While it is clear that paleontological, archaeological, and genetic approaches are potentially rich sources of hypotheses about human demographic history, each alone has a considerable disadvantage when applied as a test of paleodemographic questions. The weaknesses of fossil and archeological approaches lie in their incompleteness and poor sampling. While paleoanthropologists have learned much about human phylogeny and adaptation, it has been a challenge to obtain any but the roughest estimates of past population size from site distributions, distributions of technologies or traits, or evidence of morphological evolution. Geographically clustered sampling and taphonomy bias the samples, and their sizes are very small. The weakness of genetic data is inaccuracy, especially in the sense of low levels of resolution, as there are many factors other than population size that affect genetic diversity and do so in ways that are largely not quantifiable. Perhaps the most significant of these is selection, and its main effect is to remove the element of predictability from these relationships because the details of past selection are unknown, and perhaps unknowable.
All the currently available genetic, paleontological, and archaeological data are consistent with a bottleneck in our lineage more or less at about 2 MYA. At the moment, genetic data cannot disprove a simple model of exponential population growth following such a bottleneck and extending through the Pleistocene. Archaeological and paleontological data indicate that this model is too oversimplified to be an accurate reflection of detailed population history, and therefore we conclude that genetic data lack the resolution to validly reflect many details of Pleistocene human population change.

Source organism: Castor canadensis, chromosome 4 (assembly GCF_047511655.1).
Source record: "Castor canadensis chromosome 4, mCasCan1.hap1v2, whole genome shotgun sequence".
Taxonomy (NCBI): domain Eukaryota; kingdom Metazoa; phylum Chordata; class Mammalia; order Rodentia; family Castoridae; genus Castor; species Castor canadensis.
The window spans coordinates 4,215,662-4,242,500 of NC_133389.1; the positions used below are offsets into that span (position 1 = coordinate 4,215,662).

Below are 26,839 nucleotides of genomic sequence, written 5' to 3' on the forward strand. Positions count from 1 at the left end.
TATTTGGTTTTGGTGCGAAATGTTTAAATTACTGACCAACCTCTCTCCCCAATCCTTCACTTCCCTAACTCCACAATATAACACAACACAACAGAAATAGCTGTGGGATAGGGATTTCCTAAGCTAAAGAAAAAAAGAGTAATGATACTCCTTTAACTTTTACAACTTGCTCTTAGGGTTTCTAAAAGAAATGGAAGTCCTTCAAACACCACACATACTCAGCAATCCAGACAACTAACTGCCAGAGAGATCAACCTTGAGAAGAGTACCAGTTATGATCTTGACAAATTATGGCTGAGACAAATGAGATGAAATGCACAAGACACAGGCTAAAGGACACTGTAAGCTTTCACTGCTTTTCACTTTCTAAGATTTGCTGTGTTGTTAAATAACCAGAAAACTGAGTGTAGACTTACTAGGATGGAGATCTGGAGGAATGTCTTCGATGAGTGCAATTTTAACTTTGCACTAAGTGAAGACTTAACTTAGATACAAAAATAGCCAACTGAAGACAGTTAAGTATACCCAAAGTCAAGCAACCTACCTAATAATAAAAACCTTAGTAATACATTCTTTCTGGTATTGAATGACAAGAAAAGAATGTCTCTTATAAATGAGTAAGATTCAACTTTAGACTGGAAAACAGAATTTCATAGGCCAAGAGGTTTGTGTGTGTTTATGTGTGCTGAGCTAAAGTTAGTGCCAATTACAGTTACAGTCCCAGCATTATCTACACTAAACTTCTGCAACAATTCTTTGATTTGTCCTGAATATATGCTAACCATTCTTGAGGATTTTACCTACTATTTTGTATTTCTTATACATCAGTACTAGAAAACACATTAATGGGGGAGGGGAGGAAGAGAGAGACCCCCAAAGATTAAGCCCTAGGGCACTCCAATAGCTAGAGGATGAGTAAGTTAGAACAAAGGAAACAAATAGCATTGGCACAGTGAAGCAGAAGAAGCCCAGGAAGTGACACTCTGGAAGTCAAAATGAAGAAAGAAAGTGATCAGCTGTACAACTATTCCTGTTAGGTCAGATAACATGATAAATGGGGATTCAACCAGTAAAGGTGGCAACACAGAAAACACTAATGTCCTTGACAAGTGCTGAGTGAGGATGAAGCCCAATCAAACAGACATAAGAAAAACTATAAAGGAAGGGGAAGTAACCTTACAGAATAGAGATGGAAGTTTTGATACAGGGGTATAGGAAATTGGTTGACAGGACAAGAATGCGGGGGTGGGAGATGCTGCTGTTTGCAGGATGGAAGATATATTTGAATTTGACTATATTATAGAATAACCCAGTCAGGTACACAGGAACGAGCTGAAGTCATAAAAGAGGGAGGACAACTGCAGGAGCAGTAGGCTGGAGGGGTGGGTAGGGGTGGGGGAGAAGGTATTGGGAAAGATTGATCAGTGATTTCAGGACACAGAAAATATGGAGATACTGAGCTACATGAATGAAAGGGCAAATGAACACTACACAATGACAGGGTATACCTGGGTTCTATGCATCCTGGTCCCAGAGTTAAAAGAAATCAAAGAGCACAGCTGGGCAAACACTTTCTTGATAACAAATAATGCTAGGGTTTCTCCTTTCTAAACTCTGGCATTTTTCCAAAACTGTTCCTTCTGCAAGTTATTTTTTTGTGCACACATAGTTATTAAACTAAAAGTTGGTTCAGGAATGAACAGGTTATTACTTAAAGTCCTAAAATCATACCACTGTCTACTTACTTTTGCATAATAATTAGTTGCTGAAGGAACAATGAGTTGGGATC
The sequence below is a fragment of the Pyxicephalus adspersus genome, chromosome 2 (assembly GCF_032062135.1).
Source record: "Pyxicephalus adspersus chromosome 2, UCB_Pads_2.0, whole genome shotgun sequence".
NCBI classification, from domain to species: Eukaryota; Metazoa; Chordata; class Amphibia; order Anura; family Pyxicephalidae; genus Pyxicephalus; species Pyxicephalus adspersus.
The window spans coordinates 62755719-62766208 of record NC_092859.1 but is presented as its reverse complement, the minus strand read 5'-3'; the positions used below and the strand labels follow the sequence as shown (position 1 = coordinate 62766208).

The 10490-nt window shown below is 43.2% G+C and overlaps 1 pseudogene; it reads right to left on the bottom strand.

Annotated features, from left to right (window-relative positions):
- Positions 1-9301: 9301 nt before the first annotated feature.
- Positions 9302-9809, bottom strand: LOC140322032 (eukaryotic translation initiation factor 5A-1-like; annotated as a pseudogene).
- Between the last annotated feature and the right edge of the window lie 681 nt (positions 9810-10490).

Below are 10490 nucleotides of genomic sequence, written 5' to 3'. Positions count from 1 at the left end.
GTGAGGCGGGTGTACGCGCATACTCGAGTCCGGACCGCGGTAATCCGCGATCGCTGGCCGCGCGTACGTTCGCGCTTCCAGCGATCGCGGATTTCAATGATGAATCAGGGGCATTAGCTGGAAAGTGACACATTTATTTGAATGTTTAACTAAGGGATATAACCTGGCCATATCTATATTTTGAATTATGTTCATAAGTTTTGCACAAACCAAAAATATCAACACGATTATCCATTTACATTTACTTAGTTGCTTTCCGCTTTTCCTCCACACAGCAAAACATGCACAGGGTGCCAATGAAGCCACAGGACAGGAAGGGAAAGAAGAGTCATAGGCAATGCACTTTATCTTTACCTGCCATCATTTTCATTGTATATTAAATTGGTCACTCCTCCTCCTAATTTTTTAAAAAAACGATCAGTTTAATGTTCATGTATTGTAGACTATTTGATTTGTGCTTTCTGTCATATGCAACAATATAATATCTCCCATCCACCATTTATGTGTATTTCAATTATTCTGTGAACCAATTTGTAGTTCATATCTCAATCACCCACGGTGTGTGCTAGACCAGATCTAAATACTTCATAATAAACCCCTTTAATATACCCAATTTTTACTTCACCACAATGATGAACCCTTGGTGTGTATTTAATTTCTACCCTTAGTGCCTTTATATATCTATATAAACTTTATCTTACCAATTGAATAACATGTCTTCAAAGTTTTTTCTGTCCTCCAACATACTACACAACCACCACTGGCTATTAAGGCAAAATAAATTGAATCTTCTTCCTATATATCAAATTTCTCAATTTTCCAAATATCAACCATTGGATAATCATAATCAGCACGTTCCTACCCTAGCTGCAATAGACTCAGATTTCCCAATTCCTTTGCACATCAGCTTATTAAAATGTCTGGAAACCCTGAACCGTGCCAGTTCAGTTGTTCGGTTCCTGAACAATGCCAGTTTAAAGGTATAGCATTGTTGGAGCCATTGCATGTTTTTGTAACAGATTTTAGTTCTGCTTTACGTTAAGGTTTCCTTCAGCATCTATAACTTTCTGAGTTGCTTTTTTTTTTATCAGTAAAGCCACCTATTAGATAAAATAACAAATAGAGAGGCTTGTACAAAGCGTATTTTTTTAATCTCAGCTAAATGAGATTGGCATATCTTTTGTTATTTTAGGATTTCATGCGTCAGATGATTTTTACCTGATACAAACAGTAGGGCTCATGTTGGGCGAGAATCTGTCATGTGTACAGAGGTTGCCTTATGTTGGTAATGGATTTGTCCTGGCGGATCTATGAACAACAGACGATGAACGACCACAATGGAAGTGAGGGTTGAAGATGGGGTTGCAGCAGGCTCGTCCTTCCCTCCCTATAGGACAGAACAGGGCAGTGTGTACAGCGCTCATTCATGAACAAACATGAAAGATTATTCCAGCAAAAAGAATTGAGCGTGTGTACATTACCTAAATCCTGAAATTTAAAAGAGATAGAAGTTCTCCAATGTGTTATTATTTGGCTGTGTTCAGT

However, there is one detail these data are sufficient to address. Both genetic and anthropological data are incompatible with the hypothesis of a recent population size bottleneck. Such an event would be expected to leave a significant mark across numerous genetic loci and observable anatomical traits. Genetic and anatomical traits, after all, are the raw data the hypothesized bottleneck is meant to explain. But while some subsets of data are compatible with a recent population size bottleneck, there is no consistently expressed effect that can be found across the range where it should appear, and this absence disproves the hypothesis. There are better ways to explain the data.
Although significant population size fluctuations and contractions occurred, none has left a singular mark on our genetic heritage. Instead, while isolation by distance across the network of population interactions allowed differences to persist, and with selection, local adaptations were able to develop, evolution through selection, along with gene flow, has promoted the spread of morphological and behavioral changes across the human range. It is this pattern of shared ancestry that has left its signature in the variation that we observe today. We know this from many sources of data and argue that no single source can suffice. If the evidence of a population size bottleneck early in the evolution of our lineage is accepted, most genetic data by themselves either lack the resolution to address subsequent changes in the human population or do not meet the assumptions required to do so validly.